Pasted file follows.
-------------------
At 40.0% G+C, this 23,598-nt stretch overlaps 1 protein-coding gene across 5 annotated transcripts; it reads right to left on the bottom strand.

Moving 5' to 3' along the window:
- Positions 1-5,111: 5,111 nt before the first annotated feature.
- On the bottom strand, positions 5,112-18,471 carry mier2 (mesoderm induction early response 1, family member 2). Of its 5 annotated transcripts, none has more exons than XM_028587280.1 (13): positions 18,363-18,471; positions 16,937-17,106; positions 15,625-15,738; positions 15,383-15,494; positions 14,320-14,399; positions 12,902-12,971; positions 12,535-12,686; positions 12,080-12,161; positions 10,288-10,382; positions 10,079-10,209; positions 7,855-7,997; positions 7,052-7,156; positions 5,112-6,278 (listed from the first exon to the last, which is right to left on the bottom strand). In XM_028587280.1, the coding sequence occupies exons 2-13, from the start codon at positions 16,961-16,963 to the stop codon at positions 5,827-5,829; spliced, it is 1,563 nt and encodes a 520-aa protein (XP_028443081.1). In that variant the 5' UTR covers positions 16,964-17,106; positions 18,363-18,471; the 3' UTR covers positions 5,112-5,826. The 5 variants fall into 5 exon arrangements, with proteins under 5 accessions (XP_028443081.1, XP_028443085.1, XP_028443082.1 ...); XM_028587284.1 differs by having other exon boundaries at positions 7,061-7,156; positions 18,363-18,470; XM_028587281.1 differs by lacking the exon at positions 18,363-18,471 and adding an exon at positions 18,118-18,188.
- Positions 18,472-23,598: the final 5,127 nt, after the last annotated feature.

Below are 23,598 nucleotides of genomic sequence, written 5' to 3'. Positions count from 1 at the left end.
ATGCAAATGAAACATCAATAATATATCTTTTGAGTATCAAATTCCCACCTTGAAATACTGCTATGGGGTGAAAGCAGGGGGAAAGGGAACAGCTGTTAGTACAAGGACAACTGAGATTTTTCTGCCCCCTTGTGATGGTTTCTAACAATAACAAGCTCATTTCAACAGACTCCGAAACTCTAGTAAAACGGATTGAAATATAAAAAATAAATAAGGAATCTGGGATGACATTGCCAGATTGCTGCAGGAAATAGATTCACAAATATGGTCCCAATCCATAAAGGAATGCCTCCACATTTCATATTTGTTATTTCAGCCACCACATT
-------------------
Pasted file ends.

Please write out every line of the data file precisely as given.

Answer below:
At 40.0% G+C, this 23,598-nt stretch overlaps 1 protein-coding gene across 5 annotated transcripts; it reads right to left on the bottom strand.

Moving 5' to 3' along the window:
- Positions 1-5,111: 5,111 nt before the first annotated feature.
- On the bottom strand, positions 5,112-18,471 carry mier2 (mesoderm induction early response 1, family member 2). Of its 5 annotated transcripts, none has more exons than XM_028587280.1 (13): positions 18,363-18,471; positions 16,937-17,106; positions 15,625-15,738; positions 15,383-15,494; positions 14,320-14,399; positions 12,902-12,971; positions 12,535-12,686; positions 12,080-12,161; positions 10,288-10,382; positions 10,079-10,209; positions 7,855-7,997; positions 7,052-7,156; positions 5,112-6,278 (listed from the first exon to the last, which is right to left on the bottom strand). In XM_028587280.1, the coding sequence occupies exons 2-13, from the start codon at positions 16,961-16,963 to the stop codon at positions 5,827-5,829; spliced, it is 1,563 nt and encodes a 520-aa protein (XP_028443081.1). In that variant the 5' UTR covers positions 16,964-17,106; positions 18,363-18,471; the 3' UTR covers positions 5,112-5,826. The 5 variants fall into 5 exon arrangements, with proteins under 5 accessions (XP_028443081.1, XP_028443085.1, XP_028443082.1 ...); XM_028587284.1 differs by having other exon boundaries at positions 7,061-7,156; positions 18,363-18,470; XM_028587281.1 differs by lacking the exon at positions 18,363-18,471 and adding an exon at positions 18,118-18,188.
- Positions 18,472-23,598: the final 5,127 nt, after the last annotated feature.

Below are 23,598 nucleotides of genomic sequence, written 5' to 3'. Positions count from 1 at the left end.
ATGCAAATGAAACATCAATAATATATCTTTTGAGTATCAAATTCCCACCTTGAAATACTGCTATGGGGTGAAAGCAGGGGGAAAGGGAACAGCTGTTAGTACAAGGACAACTGAGATTTTTCTGCCCCCTTGTGATGGTTTCTAACAATAACAAGCTCATTTCAACAGACTCCGAAACTCTAGTAAAACGGATTGAAATATAAAAAATAAATAAGGAATCTGGGATGACATTGCCAGATTGCTGCAGGAAATAGATTCACAAATATGGTCCCAATCCATAAAGGAATGCCTCCACATTTCATATTTGTTATTTCAGCCACCACATT